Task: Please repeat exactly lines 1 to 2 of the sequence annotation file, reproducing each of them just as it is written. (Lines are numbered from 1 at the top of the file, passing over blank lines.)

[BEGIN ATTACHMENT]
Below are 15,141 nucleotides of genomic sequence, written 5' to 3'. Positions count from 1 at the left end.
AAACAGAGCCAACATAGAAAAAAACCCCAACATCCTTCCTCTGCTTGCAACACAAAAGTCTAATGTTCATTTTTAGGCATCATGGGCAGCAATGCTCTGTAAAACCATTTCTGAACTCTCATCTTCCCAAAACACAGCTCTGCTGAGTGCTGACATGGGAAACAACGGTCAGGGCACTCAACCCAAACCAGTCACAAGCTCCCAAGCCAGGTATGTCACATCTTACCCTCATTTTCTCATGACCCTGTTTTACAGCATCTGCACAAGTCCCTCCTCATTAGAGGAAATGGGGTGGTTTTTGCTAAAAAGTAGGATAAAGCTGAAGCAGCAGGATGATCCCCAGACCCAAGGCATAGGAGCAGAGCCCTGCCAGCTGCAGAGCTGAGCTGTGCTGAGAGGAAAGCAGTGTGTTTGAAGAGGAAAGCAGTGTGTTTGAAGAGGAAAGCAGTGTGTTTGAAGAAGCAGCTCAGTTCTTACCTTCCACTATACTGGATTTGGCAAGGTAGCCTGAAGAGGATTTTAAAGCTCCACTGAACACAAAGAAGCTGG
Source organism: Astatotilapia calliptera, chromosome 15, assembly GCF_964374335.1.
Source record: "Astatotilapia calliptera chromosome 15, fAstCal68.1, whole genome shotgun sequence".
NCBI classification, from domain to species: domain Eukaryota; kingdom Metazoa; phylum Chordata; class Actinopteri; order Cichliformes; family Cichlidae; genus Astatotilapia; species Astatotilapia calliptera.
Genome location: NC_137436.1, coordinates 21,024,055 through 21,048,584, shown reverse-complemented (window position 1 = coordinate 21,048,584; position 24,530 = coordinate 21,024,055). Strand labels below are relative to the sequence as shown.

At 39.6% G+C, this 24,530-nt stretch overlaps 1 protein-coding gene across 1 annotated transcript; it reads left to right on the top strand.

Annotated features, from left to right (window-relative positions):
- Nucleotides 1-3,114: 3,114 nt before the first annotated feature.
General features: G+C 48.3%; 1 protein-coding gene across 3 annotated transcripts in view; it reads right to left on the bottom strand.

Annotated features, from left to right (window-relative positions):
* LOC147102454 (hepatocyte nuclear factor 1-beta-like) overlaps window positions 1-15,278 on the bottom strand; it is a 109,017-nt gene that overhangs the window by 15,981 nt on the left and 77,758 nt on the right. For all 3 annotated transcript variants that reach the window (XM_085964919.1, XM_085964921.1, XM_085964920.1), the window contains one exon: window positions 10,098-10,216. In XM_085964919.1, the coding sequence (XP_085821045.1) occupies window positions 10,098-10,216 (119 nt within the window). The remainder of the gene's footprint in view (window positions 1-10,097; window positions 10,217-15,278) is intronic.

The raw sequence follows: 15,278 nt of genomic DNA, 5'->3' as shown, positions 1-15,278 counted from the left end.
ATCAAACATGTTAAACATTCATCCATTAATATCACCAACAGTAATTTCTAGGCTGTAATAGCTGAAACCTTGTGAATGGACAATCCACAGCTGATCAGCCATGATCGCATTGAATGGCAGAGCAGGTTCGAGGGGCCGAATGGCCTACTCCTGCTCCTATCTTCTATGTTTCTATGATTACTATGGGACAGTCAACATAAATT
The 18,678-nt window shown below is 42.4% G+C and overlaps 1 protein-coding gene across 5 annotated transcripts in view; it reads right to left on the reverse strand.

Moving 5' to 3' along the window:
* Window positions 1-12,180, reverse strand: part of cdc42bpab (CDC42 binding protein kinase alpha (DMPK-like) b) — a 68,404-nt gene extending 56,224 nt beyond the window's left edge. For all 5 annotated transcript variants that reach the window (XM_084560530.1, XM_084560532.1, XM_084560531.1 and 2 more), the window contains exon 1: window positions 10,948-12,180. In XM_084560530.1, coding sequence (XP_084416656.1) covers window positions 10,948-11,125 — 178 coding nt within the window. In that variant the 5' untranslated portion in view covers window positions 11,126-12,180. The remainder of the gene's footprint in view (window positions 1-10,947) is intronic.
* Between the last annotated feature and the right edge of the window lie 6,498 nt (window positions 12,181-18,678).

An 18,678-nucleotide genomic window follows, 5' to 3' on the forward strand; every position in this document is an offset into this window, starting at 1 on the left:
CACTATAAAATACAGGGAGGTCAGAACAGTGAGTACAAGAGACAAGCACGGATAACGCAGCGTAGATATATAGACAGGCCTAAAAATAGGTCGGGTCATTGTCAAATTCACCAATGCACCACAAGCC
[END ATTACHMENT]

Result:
Below are 15,141 nucleotides of genomic sequence, written 5' to 3'. Positions count from 1 at the left end.
AAACAGAGCCAACATAGAAAAAAACCCCAACATCCTTCCTCTGCTTGCAACACAAAAGTCTAATGTTCATTTTTAGGCATCATGGGCAGCAATGCTCTGTAAAACCATTTCTGAACTCTCATCTTCCCAAAACACAGCTCTGCTGAGTGCTGACATGGGAAACAACGGTCAGGGCACTCAACCCAAACCAGTCACAAGCTCCCAAGCCAGGTATGTCACATCTTACCCTCATTTTCTCATGACCCTGTTTTACAGCATCTGCACAAGTCCCTCCTCATTAGAGGAAATGGGGTGGTTTTTGCTAAAAAGTAGGATAAAGCTGAAGCAGCAGGATGATCCCCAGACCCAAGGCATAGGAGCAGAGCCCTGCCAGCTGCAGAGCTGAGCTGTGCTGAGAGGAAAGCAGTGTGTTTGAAGAGGAAAGCAGTGTGTTTGAAGAGGAAAGCAGTGTGTTTGAAGAAGCAGCTCAGTTCTTACCTTCCACTATACTGGATTTGGCAAGGTAGCCTGAAGAGGATTTTAAAGCTCCACTGAACACAAAGAAGCTGG